Plaintiffs, parties to a FTC action, were co-parties with another, whom it seems, was treated differently by the attorneys. InLabMD, Inc. v Buchanan 2021 NY Slip Op 04084 Decided on June 24, 2021 Appellate Division, First Department we see them strike out. Dismissal is affirmed across the board.
“Despite their characterization in the amended complaint, plaintiffs’ claims all sound in subornation of perjury in the prior litigation with the FTC. Such claims are not permitted in a subsequent plenary action (Serrante v Moses & Singer LLP, 137 AD3d 697 [1st Dept 2016]).
Plaintiffs’ claim under Judiciary Law § 487 was properly dismissed because the conduct alleged did not take place in a New York court (Shawe v Elting, 161 AD3d 585, 588 [1st Dept 2018]).
Plaintiffs’ claims for negligent and fraudulent omission fail because they did not allege a “near privity” relationship with defendants, who were expressly representing a different party (cf. Millennium Import, LLC v Reed Smith LLP, 104 AD3d 190, 194 [1st Dept 2013]).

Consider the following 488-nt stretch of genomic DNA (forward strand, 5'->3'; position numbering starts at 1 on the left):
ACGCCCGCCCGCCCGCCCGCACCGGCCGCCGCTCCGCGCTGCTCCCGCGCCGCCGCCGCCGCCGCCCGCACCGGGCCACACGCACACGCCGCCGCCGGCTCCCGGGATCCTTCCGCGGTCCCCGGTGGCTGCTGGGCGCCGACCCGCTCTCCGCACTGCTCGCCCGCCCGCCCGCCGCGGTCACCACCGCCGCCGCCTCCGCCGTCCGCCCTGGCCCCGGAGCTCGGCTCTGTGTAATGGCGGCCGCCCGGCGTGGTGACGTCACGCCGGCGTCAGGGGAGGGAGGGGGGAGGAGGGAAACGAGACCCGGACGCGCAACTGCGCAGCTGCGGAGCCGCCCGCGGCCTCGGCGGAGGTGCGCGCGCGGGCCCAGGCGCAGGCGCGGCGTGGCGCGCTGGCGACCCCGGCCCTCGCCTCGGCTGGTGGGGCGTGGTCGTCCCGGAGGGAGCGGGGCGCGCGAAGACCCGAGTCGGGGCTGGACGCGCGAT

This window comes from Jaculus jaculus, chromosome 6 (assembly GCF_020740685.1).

Plaintiffs’ claims for tortious interference with the fiduciary relationship fail because they do not establish that their co-plaintiff in the joint representation agreement was a fiduciary, or a partner or joint venturer.
Their claim that defendants interfered with the joint representation agreement fails because any breach occurred before defendants’ alleged actions, and the agreement expressly carves out disclosure of information related to separate legal matters including testimony in other proceedings.
Finally, plaintiffs‘ claim that they could amend the complaint without leave is incorrect. CPLR 3025 allows a plaintiff to amend “once” without leave. Plaintiffs had already done so. Furthermore, their amended complaint did not cure the infirmities referenced above, and thus was futile. No appeal lies from the denial of plaintiffs’ motion to reargue (Crimlis v City of New York, 179 AD3d 575, 576 ).”